Find and Recruit Talent for Your Small Business

By Pedro Hernandez | Posted October 23, 2012

Making your first few hires is a big step in growing your small business. And with this milestone comes some equally big decisions about how to go about filling those positions.

It can be a daunting process, one fraught with uncertainty and second guessing. Where do I start? How do I find the right candidates? Can I hire skilled workers without spending a fortune getting them in the door?

Don't bemoan the fact that you don't have a hiring department or can't afford to have recruiters on speed dial. The Internet, online social networks in particular, have leveled the playing field for small businesses.

And all you have to do is follow a "birds of a feather" strategy.

Leverage LinkedIn

LinkedIn has come a long way since it first arrived as a business-flavored social network. Today, it boasts more than 175 million members in 200 countries. The company uses that massive reach and the insights gathered from its millions of members to power its recruiting services and help find job candidates.


These services come with a cost, which a recruiter may be happy to spend but which a small business owner may not have the budget (hint: LinkedIn Recruiter and its myriad tools to attract talent costs way more than a Premium account). Instead, leverage your existing connections -- and your connection's connections -- to reach out and gauge their interest in new ventures.

If you haven't already done so, it's time to join some LinkedIn Groups related to your industry or niche and scope out some top influencers. Despite your efforts, LinkedIn's paywall may stand in the way of you and some perfect candidates. Don't panic, the toll isn't too steep.

Log into LinkedIn and near the top, if you aren't already a premium member, click on the Upgrade link. Scope out the options (Business, Business Pro and Executive) and select the one that gives you the InMail message amounts, company introductions and premium search filters and functionality that meet your requirements.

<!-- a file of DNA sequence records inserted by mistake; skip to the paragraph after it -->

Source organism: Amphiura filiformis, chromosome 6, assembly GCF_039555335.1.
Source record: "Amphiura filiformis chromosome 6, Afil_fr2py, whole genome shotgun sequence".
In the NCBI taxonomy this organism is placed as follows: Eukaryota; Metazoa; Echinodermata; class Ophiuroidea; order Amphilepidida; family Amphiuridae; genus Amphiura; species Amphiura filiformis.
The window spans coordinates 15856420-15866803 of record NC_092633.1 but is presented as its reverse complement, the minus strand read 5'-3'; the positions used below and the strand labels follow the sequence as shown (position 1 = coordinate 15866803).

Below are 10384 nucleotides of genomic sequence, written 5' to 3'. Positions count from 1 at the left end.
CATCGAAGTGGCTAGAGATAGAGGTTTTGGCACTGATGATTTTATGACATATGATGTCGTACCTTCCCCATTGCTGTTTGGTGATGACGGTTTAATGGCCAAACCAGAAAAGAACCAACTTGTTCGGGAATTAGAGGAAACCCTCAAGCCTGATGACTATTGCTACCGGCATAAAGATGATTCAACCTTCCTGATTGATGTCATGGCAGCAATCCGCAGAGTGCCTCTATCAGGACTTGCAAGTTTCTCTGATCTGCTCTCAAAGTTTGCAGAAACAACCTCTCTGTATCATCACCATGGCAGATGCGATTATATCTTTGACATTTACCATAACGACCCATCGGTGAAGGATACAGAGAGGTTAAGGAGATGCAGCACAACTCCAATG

Chances are that at this early stage, you only need to fill a few positions. Business, the cheapest pay package at $25 per month (when not billed annually), may be enough to help you find and connect you with the right prospects.

Get Ready to Meetup

They're not just for Redditors, hobbyists and social butterflies. Business incubators, startups and professional organizations are increasingly hosting meetups.

Informal compared to big conferences, meetup events typically draw ambitious, talented individuals with social media savvy. The best part about a meetup is right in the name. Meetups, when well organized and true to their intent, are held to promote face-to-face communication and building connections, not attending endless panels and presentations.

This allows attendees to chat and embrace that old-fashioned notion of getting to know people. When it comes to attracting the first few hires that will help you grow your business, you really want to get to know them.

Where can you find these meetups and find driven, potential future employees? Start at MeetUp.com, of course.

Coworking with Future Coworkers

Remember that money-saving tip about coworking spaces? Not only can a coworking hangout save you big on real estate expenses, it can also help you scope out potential candidates.

Coworking spaces aren't just for office-less entrepreneurs. Freelancers, consultants and tons of solo fliers use coworking spaces to network and further their own ambitions. Some of them wouldn't mind a regular paycheck.

The best part about looking for talent in a coworking environment is that you're getting a preview of their work ethic and resourcefulness, particularly when they're left to their own devices. If their skills, outlook and experience mesh with your requirements, turn a coworking buddy into a coworker.

Pedro Hernandez is a contributing editor at InternetNews.com, the news service of the IT Business Edge Network, the network for technology professionals. Follow him on Twitter @ecoINSITE.

Do you have a comment or question about this article or other small business topics in general? Speak out in the SmallBusinessComputing.com Forums. Join the discussion today!

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